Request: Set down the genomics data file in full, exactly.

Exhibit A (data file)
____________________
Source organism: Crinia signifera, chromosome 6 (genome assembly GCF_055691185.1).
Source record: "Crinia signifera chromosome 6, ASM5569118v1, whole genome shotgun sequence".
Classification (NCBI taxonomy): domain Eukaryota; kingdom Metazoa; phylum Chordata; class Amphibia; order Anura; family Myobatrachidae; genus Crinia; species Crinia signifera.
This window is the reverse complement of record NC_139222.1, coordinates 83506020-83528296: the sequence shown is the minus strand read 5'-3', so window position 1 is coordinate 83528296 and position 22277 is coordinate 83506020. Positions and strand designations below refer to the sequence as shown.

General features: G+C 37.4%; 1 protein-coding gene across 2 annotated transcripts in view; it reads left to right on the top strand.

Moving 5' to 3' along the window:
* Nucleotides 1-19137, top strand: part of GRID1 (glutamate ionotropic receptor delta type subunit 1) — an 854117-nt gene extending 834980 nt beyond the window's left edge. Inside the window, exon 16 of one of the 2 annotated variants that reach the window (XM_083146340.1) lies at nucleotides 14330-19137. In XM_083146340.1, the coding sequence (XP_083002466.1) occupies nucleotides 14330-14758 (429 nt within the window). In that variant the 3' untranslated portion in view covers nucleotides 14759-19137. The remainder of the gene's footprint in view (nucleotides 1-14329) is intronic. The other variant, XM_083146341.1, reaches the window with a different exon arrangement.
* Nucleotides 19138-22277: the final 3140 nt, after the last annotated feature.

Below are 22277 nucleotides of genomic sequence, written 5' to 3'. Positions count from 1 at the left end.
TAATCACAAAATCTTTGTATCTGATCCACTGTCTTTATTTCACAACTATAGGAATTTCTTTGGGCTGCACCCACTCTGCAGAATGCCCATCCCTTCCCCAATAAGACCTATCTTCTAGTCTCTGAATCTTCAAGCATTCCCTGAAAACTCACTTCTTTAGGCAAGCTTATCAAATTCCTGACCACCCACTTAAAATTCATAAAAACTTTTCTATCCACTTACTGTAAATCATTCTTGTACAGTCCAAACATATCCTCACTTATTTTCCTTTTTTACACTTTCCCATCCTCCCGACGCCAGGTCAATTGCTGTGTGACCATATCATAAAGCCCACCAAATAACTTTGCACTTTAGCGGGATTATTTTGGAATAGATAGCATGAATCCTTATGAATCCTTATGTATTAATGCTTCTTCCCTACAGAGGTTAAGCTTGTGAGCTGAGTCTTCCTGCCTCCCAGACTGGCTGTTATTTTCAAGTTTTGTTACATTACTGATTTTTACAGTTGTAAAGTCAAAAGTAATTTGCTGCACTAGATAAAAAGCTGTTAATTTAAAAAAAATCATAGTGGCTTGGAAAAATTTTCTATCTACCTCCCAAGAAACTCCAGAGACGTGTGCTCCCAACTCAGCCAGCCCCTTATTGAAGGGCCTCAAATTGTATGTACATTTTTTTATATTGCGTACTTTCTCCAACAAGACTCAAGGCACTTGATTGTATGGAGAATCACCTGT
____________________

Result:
Source organism: Crinia signifera, chromosome 6 (genome assembly GCF_055691185.1).
Source record: "Crinia signifera chromosome 6, ASM5569118v1, whole genome shotgun sequence".
Classification (NCBI taxonomy): domain Eukaryota; kingdom Metazoa; phylum Chordata; class Amphibia; order Anura; family Myobatrachidae; genus Crinia; species Crinia signifera.
This window is the reverse complement of record NC_139222.1, coordinates 83506020-83528296: the sequence shown is the minus strand read 5'-3', so window position 1 is coordinate 83528296 and position 22277 is coordinate 83506020. Positions and strand designations below refer to the sequence as shown.

General features: G+C 37.4%; 1 protein-coding gene across 2 annotated transcripts in view; it reads left to right on the top strand.

Moving 5' to 3' along the window:
* Nucleotides 1-19137, top strand: part of GRID1 (glutamate ionotropic receptor delta type subunit 1) — an 854117-nt gene extending 834980 nt beyond the window's left edge. Inside the window, exon 16 of one of the 2 annotated variants that reach the window (XM_083146340.1) lies at nucleotides 14330-19137. In XM_083146340.1, the coding sequence (XP_083002466.1) occupies nucleotides 14330-14758 (429 nt within the window). In that variant the 3' untranslated portion in view covers nucleotides 14759-19137. The remainder of the gene's footprint in view (nucleotides 1-14329) is intronic. The other variant, XM_083146341.1, reaches the window with a different exon arrangement.
* Nucleotides 19138-22277: the final 3140 nt, after the last annotated feature.

Below are 22277 nucleotides of genomic sequence, written 5' to 3'. Positions count from 1 at the left end.
TAATCACAAAATCTTTGTATCTGATCCACTGTCTTTATTTCACAACTATAGGAATTTCTTTGGGCTGCACCCACTCTGCAGAATGCCCATCCCTTCCCCAATAAGACCTATCTTCTAGTCTCTGAATCTTCAAGCATTCCCTGAAAACTCACTTCTTTAGGCAAGCTTATCAAATTCCTGACCACCCACTTAAAATTCATAAAAACTTTTCTATCCACTTACTGTAAATCATTCTTGTACAGTCCAAACATATCCTCACTTATTTTCCTTTTTTACACTTTCCCATCCTCCCGACGCCAGGTCAATTGCTGTGTGACCATATCATAAAGCCCACCAAATAACTTTGCACTTTAGCGGGATTATTTTGGAATAGATAGCATGAATCCTTATGAATCCTTATGTATTAATGCTTCTTCCCTACAGAGGTTAAGCTTGTGAGCTGAGTCTTCCTGCCTCCCAGACTGGCTGTTATTTTCAAGTTTTGTTACATTACTGATTTTTACAGTTGTAAAGTCAAAAGTAATTTGCTGCACTAGATAAAAAGCTGTTAATTTAAAAAAAATCATAGTGGCTTGGAAAAATTTTCTATCTACCTCCCAAGAAACTCCAGAGACGTGTGCTCCCAACTCAGCCAGCCCCTTATTGAAGGGCCTCAAATTGTATGTACATTTTTTTATATTGCGTACTTTCTCCAACAAGACTCAAGGCACTTGATTGTATGGAGAATCACCTGT